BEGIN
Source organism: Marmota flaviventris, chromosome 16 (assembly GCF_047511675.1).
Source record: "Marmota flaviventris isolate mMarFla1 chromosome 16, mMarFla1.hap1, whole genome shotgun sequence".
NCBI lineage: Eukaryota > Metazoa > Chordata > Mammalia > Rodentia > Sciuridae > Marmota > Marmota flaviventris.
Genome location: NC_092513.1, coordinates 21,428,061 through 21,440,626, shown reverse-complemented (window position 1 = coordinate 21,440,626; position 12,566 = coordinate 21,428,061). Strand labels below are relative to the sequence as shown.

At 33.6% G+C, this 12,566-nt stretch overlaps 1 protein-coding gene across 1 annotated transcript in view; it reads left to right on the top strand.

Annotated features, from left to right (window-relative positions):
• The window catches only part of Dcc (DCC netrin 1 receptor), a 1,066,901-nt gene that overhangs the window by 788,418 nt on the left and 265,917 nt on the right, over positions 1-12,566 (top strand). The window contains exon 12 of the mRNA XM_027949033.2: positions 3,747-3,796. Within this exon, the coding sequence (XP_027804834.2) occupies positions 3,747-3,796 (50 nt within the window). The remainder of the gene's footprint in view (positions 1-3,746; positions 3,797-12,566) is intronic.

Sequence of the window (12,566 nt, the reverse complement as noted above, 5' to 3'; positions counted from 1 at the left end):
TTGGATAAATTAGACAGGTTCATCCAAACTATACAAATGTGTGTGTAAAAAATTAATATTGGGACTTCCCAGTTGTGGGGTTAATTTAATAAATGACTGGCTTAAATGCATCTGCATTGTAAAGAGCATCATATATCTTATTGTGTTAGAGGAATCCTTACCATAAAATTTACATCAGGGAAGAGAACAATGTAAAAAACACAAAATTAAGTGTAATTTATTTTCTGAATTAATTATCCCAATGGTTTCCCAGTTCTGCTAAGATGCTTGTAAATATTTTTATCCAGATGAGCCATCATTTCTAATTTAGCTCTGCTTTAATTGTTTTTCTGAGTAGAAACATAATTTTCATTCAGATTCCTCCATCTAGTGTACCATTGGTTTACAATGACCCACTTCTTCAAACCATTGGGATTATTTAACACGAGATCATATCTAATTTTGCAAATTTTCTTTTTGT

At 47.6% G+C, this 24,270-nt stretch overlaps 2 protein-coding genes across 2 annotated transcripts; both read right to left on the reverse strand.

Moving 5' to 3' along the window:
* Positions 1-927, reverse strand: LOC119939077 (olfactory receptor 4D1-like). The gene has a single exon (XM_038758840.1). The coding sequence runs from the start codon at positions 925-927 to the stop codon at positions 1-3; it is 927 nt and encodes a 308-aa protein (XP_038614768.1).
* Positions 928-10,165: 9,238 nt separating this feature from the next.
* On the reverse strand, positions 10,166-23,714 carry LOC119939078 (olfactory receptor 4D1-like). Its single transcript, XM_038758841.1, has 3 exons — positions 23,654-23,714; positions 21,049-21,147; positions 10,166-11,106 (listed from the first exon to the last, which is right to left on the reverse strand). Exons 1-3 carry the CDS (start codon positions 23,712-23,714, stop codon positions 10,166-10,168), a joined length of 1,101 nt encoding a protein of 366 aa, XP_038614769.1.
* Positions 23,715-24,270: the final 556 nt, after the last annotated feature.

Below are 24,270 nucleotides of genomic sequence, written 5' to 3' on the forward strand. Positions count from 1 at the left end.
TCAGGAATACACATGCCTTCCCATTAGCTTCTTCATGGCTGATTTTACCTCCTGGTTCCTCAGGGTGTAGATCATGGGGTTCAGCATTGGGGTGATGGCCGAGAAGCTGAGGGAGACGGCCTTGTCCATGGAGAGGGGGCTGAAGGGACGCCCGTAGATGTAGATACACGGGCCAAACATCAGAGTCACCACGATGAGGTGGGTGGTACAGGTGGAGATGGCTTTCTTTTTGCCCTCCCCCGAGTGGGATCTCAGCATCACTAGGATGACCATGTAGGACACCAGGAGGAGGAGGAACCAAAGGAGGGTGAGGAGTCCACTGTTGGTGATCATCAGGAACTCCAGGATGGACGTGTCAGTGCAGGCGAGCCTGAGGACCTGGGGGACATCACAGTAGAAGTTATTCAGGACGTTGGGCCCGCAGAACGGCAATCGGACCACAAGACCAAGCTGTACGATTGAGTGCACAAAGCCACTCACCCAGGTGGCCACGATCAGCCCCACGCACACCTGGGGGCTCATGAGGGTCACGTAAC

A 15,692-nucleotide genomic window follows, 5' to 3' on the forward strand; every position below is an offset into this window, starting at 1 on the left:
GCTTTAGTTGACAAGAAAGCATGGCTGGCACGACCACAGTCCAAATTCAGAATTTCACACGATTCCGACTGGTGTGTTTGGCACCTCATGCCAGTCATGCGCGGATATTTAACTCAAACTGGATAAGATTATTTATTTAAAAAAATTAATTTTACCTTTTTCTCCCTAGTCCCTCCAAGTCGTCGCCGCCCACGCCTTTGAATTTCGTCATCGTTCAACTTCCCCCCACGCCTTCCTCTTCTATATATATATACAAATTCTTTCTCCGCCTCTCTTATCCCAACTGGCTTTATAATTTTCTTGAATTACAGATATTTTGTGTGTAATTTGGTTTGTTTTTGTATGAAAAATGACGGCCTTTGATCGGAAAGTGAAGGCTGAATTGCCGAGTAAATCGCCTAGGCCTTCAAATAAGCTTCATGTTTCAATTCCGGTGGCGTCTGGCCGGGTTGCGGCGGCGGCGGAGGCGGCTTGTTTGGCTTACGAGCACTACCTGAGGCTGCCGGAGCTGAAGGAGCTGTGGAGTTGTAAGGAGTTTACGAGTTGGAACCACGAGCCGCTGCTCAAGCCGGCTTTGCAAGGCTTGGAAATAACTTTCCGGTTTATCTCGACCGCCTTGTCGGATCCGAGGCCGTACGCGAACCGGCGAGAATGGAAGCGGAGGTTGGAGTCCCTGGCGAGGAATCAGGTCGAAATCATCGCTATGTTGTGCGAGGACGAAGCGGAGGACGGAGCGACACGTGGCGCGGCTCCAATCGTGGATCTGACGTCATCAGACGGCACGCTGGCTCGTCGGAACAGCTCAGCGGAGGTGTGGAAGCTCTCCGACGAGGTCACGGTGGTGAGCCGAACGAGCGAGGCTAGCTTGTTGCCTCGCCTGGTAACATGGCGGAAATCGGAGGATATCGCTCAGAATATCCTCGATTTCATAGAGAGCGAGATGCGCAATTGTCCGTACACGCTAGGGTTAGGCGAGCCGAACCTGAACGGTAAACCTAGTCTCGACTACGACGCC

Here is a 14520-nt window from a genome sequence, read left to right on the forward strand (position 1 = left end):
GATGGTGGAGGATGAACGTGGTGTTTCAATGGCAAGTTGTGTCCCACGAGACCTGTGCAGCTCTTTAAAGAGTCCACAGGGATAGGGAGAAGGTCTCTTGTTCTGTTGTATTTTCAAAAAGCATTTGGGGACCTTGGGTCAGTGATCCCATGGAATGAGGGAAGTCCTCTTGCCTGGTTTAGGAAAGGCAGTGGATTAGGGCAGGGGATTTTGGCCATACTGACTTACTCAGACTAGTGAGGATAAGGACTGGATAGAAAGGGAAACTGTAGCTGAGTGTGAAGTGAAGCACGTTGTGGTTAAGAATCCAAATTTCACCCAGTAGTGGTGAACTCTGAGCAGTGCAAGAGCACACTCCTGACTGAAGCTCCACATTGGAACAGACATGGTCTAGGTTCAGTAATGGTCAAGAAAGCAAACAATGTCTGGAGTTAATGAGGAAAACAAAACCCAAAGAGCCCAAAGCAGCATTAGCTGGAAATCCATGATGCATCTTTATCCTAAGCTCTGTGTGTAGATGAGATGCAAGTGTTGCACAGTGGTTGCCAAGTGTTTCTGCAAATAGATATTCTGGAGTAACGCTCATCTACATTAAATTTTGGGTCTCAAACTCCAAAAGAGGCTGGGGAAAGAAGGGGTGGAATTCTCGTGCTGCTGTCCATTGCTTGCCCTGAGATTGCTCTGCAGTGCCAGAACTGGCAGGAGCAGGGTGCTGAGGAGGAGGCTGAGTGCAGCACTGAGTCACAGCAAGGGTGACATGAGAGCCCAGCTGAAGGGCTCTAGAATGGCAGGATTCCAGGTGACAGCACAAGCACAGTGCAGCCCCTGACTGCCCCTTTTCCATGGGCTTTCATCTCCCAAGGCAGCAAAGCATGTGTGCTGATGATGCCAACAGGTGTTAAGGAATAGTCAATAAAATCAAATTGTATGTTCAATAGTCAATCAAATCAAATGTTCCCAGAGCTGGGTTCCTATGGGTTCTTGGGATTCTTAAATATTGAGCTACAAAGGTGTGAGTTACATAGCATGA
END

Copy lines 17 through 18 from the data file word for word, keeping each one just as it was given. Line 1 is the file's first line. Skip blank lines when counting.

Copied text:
TCAGGAATACACATGCCTTCCCATTAGCTTCTTCATGGCTGATTTTACCTCCTGGTTCCTCAGGGTGTAGATCATGGGGTTCAGCATTGGGGTGATGGCCGAGAAGCTGAGGGAGACGGCCTTGTCCATGGAGAGGGGGCTGAAGGGACGCCCGTAGATGTAGATACACGGGCCAAACATCAGAGTCACCACGATGAGGTGGGTGGTACAGGTGGAGATGGCTTTCTTTTTGCCCTCCCCCGAGTGGGATCTCAGCATCACTAGGATGACCATGTAGGACACCAGGAGGAGGAGGAACCAAAGGAGGGTGAGGAGTCCACTGTTGGTGATCATCAGGAACTCCAGGATGGACGTGTCAGTGCAGGCGAGCCTGAGGACCTGGGGGACATCACAGTAGAAGTTATTCAGGACGTTGGGCCCGCAGAACGGCAATCGGACCACAAGACCAAGCTGTACGATTGAGTGCACAAAGCCACTCACCCAGGTGGCCACGATCAGCCCCACGCACACCTGGGGGCTCATGAGGGTCACGTAAC

A 15,692-nucleotide genomic window follows, 5' to 3' on the forward strand; every position below is an offset into this window, starting at 1 on the left: